If only there was a miracle product that could fix the many problems plaguing our failing union-stifled public schools, all in the blink of a cursor’s eye. Reader: today is our lucky day. Edu-visionary and Edushyster transphormer-in-chief Joel Klein has the very miracle gizmo that will at last allow our stifled public school students to begin the long climb up mediocre mountain towards the acme of excellence and the peak of 21st century workplace skills.
For months, excellence lovers everywhere have been on the edge of their seats wondering when, WHEN, Mr. Klein would finally unveil the miracle gizmo that he has been touting as the must-buy education reform accessory for months. Well, wait no longer excellence lover. On this very day Mr Klein:
will take the stage for a surprising announcement. Amplify will not sell just its curriculum on existing tablets, but will also offer the Amplify Tablet, its own 10-inch Android tablet for K-12 schoolchildren.
That sound that you just heard, reader, was the collective dropping of wine boxes everywhere. *I WAS NOT EXPECTING THIS AT ALL.* Not in 700 billion dollars years. The Amplify tablet is super 2.0 and innovative. For example, did you know that the tablet comes pre-loaded with state-of-the art emoticons to help teachers determine which students are comprehending their blended learning lessons? Note: these are different and much more innovative than the old-fashioned emoticons that students used to wear on their faces. Also, the kids can play super-cool games on their tablets. Games like one in which “Tom Sawyer battles the Brontë sisters.” The lucky little bastards even get to take their tablets home with them to keep the blended learning going all night long.
Of course some big questions remain. Like is it a good idea for Tom Sawyer to venture into the moors to do battle with Charlotte, Emily and Anne in his bare feet? And how can Amplify pull down some *phat kale* in the increasingly crowded edu-schlock market? Here’s where we get to the true geniu$ of the Amplify business model. I give you the concept of “bundling,” the traditional practice of wrapping one person in a bed accompanied by another, usually as a part of courting behavior. Oops—wrong Wikipedia entry. I meant this kind of bundling in which various services are bundled together in one irresistible package of innovation and excellence.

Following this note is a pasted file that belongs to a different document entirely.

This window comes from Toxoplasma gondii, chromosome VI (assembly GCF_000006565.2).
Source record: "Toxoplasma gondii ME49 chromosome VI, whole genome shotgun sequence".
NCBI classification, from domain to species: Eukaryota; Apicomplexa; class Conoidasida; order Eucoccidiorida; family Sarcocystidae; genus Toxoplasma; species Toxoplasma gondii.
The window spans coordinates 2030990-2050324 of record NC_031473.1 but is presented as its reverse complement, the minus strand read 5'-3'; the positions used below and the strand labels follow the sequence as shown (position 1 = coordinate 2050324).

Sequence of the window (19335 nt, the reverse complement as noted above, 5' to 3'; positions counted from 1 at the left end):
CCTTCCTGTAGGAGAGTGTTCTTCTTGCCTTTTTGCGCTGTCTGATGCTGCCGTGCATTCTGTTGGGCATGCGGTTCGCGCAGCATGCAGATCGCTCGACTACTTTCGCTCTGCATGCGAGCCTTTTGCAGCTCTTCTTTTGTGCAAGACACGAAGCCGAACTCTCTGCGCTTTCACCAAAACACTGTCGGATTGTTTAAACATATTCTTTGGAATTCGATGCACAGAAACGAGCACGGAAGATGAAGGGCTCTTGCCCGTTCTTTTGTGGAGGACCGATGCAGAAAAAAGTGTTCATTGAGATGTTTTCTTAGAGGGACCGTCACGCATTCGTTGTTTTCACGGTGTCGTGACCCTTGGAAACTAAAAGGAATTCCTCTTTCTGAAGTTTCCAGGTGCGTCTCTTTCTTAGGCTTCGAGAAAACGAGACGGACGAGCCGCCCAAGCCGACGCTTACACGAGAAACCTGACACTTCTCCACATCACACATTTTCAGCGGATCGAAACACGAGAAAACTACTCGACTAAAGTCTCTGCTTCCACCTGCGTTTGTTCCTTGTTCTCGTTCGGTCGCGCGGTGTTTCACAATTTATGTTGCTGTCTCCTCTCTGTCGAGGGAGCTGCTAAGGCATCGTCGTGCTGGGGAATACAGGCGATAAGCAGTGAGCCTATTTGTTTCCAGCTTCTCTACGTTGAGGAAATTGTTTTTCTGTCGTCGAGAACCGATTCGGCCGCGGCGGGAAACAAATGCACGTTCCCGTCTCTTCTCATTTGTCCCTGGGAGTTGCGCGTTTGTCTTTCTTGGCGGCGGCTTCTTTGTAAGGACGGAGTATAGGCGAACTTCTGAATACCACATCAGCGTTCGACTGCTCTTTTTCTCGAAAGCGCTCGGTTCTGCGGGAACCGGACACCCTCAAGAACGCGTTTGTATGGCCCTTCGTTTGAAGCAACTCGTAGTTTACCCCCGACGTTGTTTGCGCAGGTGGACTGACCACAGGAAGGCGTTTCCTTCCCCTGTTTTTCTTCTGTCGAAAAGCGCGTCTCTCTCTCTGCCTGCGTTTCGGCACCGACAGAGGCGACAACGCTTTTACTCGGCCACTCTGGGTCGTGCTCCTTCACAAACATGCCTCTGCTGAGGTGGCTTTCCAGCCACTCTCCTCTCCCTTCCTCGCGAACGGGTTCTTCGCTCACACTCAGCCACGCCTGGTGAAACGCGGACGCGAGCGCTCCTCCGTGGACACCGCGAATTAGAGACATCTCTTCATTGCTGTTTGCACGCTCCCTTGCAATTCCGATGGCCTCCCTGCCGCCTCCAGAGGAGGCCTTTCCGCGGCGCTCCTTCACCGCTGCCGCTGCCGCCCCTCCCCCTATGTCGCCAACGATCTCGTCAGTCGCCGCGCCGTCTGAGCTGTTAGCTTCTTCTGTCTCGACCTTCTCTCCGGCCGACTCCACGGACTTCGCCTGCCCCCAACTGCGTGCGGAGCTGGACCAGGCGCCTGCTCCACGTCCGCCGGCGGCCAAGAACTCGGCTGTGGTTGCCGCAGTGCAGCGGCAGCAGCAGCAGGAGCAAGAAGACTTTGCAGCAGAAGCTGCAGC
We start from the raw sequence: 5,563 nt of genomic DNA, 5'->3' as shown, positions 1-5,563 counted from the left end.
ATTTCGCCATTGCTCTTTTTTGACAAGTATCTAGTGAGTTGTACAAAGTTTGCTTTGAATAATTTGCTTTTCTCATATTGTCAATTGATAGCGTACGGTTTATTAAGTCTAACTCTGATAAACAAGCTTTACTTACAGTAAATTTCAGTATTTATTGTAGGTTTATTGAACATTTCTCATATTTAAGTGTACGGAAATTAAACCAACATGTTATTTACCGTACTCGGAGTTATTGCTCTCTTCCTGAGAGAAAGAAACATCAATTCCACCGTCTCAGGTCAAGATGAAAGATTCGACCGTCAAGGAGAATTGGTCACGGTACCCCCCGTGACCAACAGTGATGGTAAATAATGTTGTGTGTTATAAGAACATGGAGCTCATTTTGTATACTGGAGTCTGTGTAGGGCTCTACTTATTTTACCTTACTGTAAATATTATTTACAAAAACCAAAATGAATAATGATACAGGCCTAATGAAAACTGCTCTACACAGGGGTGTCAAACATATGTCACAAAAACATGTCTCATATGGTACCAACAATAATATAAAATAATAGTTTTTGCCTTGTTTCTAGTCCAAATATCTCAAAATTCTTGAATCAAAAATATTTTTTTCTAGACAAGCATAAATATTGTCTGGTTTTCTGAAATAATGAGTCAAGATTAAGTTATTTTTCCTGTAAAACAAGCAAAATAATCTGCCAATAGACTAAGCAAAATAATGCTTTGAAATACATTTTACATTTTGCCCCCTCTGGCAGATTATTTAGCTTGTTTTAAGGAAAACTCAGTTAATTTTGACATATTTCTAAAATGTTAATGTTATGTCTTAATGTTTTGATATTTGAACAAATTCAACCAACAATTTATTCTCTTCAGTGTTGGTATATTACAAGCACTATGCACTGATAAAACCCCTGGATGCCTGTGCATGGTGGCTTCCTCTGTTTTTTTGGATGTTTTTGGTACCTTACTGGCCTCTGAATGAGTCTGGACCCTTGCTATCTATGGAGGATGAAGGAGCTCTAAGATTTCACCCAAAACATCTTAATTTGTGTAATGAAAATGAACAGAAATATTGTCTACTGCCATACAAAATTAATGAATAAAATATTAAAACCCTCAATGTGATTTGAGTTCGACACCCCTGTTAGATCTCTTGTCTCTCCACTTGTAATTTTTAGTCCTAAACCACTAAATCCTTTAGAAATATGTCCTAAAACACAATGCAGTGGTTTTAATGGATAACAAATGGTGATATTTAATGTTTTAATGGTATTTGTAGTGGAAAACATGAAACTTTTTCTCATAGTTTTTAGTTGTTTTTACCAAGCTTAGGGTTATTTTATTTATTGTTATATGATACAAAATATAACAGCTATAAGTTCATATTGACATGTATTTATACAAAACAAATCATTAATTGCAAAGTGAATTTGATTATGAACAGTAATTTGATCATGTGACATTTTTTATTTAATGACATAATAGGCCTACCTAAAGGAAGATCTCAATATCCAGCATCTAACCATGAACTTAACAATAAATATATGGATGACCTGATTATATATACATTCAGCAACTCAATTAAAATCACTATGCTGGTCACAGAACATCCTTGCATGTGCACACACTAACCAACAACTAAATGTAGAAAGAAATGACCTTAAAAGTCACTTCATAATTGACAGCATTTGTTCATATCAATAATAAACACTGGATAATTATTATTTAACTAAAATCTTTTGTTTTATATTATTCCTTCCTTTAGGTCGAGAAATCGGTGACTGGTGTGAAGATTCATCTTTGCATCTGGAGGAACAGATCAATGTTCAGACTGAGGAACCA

A preloaded tablet, training and customer care (largely from former teachers) starts at $299, along with a two-year subscription for $99 a year. A higher-end Amplify Tablet Plus, for students who do not have wireless access at home, comes with a 4G data plan and costs $349.
But can our cash-strapped failing schools really afford to drop a bundle on Amplify’s bundle of bundled innovation? That’s the sort of status quo thinking that forced Joel Klein to drop $25,000 of his own $$$ on the recent show down between rephormers v. haters in Los Angeles. The real innovators and edu-preneurs understand that our failing public schools can’t afford NOT TO hand over the dough. Besides, Amplify accepts all major credit cards, PayPal and also Race to the Top dollars, which come bundled with even more excellence and innovation.
And did I mention that in addition to providing a super cool tablet preloaded with many outstanding emoticons and games, Amplify will also do schools the outstandingly generous favor of storing their student data? For all of you conspiracy-minded haters, there is ABSOLUTELY NOTHING TO WORRY ABOUT so take off your foil hats and try to stop being such Angry Birds all of the time. You see, the real goal of Amplify isn’t to replace teachers with nifty tablets or peddle customized edu-schlock to the students whose data Amplify conveniently stores. It’s to teach students to read.
“The ultimate goal of this is to turn students into readers,” said Damien Yambo, a producer on the Tom Sawyer game and a former public-school teacher in Detroit. The games, he added, must also compete with Angry Birds.
Who should Tom Sawyer do battle with next? Send comments and ideas to firstname.lastname@example.org.